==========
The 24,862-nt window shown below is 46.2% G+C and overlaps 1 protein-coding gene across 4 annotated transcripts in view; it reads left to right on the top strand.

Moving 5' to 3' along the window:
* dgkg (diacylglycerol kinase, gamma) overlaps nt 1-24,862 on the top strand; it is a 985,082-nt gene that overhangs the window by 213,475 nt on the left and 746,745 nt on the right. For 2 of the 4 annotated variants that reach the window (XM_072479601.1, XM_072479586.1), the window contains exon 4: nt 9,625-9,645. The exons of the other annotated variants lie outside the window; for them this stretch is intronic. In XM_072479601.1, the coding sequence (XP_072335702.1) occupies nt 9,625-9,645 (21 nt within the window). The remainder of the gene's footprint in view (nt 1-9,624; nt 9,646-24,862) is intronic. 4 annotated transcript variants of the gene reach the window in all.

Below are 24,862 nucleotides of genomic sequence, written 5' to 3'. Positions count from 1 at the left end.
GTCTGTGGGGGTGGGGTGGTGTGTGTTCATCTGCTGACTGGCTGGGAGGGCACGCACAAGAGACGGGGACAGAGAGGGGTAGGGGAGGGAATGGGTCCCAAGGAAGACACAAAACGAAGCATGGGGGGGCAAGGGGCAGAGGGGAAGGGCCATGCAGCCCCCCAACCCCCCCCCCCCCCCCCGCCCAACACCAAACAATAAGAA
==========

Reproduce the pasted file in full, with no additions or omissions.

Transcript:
The 24,862-nt window shown below is 46.2% G+C and overlaps 1 protein-coding gene across 4 annotated transcripts in view; it reads left to right on the top strand.

Moving 5' to 3' along the window:
* dgkg (diacylglycerol kinase, gamma) overlaps nt 1-24,862 on the top strand; it is a 985,082-nt gene that overhangs the window by 213,475 nt on the left and 746,745 nt on the right. For 2 of the 4 annotated variants that reach the window (XM_072479601.1, XM_072479586.1), the window contains exon 4: nt 9,625-9,645. The exons of the other annotated variants lie outside the window; for them this stretch is intronic. In XM_072479601.1, the coding sequence (XP_072335702.1) occupies nt 9,625-9,645 (21 nt within the window). The remainder of the gene's footprint in view (nt 1-9,624; nt 9,646-24,862) is intronic. 4 annotated transcript variants of the gene reach the window in all.

Below are 24,862 nucleotides of genomic sequence, written 5' to 3'. Positions count from 1 at the left end.
GTCTGTGGGGGTGGGGTGGTGTGTGTTCATCTGCTGACTGGCTGGGAGGGCACGCACAAGAGACGGGGACAGAGAGGGGTAGGGGAGGGAATGGGTCCCAAGGAAGACACAAAACGAAGCATGGGGGGGCAAGGGGCAGAGGGGAAGGGCCATGCAGCCCCCCAACCCCCCCCCCCCCCCCCGCCCAACACCAAACAATAAGAA